How to Choose a Sperm Donor

Medically Reviewed by Dan Brennan, MD on June 28, 2021
4 min read

The decision to choose a sperm donor isn’t always an easy one, but would-be parents have more freedom than ever when making choices about the future of their child and sperm donor. 

Choosing a donor is the process of picking a biological parent for your future child, which can feel like a lot of pressure. Fortunately, there’s a wide range of donors and styles of arrangements to choose from. Whether you’re using a sperm donor as a part of an infertility treatment or as a way to build your life, there are many factors to consider when choosing a sperm donor.

Prospective parents might seek out a sperm donor for many reasons. Maybe they don’t have a partner or are in a same-sex relationship. Parents may choose to use a sperm donor for medical reasons, lifestyle choices, or simply preference. Whatever the reason, a sperm donor can help households of all types build families. 

Sperm donors may choose to stay anonymous or be identified, depending on how and where they donate. At most sperm banks, donors must pass thorough tests to be eligible to donate. Tests include:

  • A complete family history
  • Analysis of semen health
  • Extensive testing for infectious disease
  • Blood typing
  • Detailed testing for genetic disease

Because of the testing required, you can be sure you’re choosing from qualified candidates. You also have options when it comes to learning more about your donor. Depending on the sperm bank, you may be able to use legal counsel or get information from your donor. Don’t be afraid to ask questions or ask for information that’s important to you. 

Selecting a sperm donor can be a difficult choice. There are many emotional considerations, logistics, legal elements, and preferences to weigh, such as:

Sperm bank details. Although all sperm banks are selective, each has its own requirements for donors. Some may require that donors hold a degree from a major university, while others have physical requirements like height and build. Still others only take donations from men in a certain age range. There are a few extremely selective banks that work only with donors who carry major awards or work in specific careers, but most banks try to provide a gene pool that reflects the typical population. 

When choosing a sperm bank, think about the characteristics you want in a donor. Is height or build important to you? Do you want a donor who has a certain IQ or artistic aptitude? You can tailor your sperm bank selection to the type of donor you're looking for.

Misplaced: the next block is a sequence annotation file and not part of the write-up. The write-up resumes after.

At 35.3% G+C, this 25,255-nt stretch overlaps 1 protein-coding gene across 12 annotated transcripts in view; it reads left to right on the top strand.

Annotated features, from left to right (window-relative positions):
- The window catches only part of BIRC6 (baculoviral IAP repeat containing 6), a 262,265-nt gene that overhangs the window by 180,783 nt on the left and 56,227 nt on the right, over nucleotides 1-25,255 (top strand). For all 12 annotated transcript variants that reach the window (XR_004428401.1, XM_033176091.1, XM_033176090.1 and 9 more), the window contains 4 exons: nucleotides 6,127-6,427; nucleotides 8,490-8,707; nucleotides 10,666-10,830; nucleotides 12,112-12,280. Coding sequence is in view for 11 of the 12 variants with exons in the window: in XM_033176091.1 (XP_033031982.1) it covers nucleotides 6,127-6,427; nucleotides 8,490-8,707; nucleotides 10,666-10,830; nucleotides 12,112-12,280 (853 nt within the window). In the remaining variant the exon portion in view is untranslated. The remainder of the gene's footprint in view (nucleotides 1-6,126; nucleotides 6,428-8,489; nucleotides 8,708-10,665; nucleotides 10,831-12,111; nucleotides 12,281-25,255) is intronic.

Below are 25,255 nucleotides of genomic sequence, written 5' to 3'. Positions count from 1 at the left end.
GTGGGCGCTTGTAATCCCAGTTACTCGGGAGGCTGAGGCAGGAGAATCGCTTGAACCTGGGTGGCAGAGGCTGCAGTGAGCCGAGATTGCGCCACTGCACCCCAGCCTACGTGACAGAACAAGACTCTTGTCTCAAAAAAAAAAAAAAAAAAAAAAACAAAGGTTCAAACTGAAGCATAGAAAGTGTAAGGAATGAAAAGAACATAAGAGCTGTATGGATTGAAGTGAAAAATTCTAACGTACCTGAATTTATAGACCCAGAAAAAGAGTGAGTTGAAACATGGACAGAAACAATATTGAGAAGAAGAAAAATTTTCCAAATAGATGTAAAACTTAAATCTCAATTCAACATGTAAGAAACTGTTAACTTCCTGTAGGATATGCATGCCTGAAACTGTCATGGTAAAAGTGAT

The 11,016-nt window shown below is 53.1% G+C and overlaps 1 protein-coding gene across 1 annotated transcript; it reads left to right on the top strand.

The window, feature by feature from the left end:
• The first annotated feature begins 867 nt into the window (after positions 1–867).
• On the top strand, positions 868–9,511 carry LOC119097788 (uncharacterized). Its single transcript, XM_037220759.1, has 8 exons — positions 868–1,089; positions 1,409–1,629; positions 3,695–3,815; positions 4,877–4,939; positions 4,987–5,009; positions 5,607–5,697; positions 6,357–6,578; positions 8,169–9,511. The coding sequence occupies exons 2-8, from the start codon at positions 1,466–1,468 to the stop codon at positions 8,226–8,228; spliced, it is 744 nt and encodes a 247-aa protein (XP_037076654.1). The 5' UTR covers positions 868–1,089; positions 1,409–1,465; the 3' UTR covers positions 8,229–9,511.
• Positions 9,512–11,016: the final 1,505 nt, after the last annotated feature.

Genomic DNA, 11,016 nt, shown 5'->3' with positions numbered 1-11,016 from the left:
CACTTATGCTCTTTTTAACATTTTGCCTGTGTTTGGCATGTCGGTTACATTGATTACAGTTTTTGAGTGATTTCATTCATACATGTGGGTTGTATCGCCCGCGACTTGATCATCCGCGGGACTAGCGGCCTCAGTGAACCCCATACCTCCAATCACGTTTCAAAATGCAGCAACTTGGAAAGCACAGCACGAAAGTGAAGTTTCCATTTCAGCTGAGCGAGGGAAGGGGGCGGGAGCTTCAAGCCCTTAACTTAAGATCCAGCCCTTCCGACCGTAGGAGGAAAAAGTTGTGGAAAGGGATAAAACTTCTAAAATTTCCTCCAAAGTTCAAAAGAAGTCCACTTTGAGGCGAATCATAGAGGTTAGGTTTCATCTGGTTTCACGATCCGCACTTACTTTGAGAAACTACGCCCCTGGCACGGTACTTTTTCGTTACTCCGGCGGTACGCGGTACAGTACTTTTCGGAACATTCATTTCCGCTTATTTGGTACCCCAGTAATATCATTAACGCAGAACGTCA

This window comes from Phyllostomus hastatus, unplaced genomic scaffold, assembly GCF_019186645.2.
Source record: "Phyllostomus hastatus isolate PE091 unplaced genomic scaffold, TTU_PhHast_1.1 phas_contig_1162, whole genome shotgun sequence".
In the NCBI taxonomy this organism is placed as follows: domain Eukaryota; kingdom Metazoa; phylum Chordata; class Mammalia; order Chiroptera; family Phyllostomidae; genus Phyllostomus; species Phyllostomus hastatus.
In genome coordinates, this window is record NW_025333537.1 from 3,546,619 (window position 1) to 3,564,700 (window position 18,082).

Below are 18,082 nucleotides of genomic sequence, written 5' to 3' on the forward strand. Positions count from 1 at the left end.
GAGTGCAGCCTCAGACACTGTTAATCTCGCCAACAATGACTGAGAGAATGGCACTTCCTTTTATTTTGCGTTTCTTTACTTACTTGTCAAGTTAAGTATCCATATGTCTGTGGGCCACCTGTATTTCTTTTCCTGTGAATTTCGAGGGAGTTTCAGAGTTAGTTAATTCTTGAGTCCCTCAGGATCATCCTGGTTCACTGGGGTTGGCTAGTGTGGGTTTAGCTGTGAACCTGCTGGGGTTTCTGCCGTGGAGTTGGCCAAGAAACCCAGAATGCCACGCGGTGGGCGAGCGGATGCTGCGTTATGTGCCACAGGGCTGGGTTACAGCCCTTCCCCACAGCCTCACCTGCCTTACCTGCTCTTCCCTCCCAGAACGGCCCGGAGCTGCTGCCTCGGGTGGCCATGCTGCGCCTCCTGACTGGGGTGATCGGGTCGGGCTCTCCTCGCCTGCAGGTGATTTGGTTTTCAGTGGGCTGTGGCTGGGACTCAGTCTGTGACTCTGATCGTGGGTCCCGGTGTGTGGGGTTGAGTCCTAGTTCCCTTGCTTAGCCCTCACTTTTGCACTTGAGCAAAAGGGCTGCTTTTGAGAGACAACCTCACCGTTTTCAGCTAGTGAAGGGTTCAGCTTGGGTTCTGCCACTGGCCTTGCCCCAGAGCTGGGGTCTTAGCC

Formal vs. informal arrangements. Many donors skip the formality of a sperm bank in favor of informal arrangements. These may or may not be backed by a cryobank or sperm bank, but informal donations give parents and donors more freedom to make their agreement. Many parents get legal help with both formal and more casual arrangements.

Familial connection. For some prospective parents, it’s important that the donor have a biological connection to the family. If this is important to you, you won’t need to find a donor through a bank. 

Anonymity vs. availability. One of the most important things when choosing a sperm donor is deciding between an anonymous or known donor. Some donors want to be known by the mother and child, while others only want to be known by the mother. Known donors offer a level of transparency about family history and other important information. On the other hand, if you’re sure you don’t want the donor to connect with your child later in life, an anonymous or unknown donor might be best for your family. 

Future relationship with the donor. If you choose a known donor, your child will have the chance to connect with the donor before they are 18. But every donor is different. Some want to meet the child, and others don't. Make sure you’re in agreement with your donor on this key issue before making a decision.

Cost. There’s a wide range of pricing for donating sperm. This may include legal fees to outline the boundaries between parent, child, and donor — if you choose. It’s important to have a clear budget before you begin the process, as costs can add up quickly.

Donor education. Studies show that people who seek out donors often want those who have a higher formal education. Think about whether education or career path is important to you — or whether you have access to the information, based on the type of donor you choose.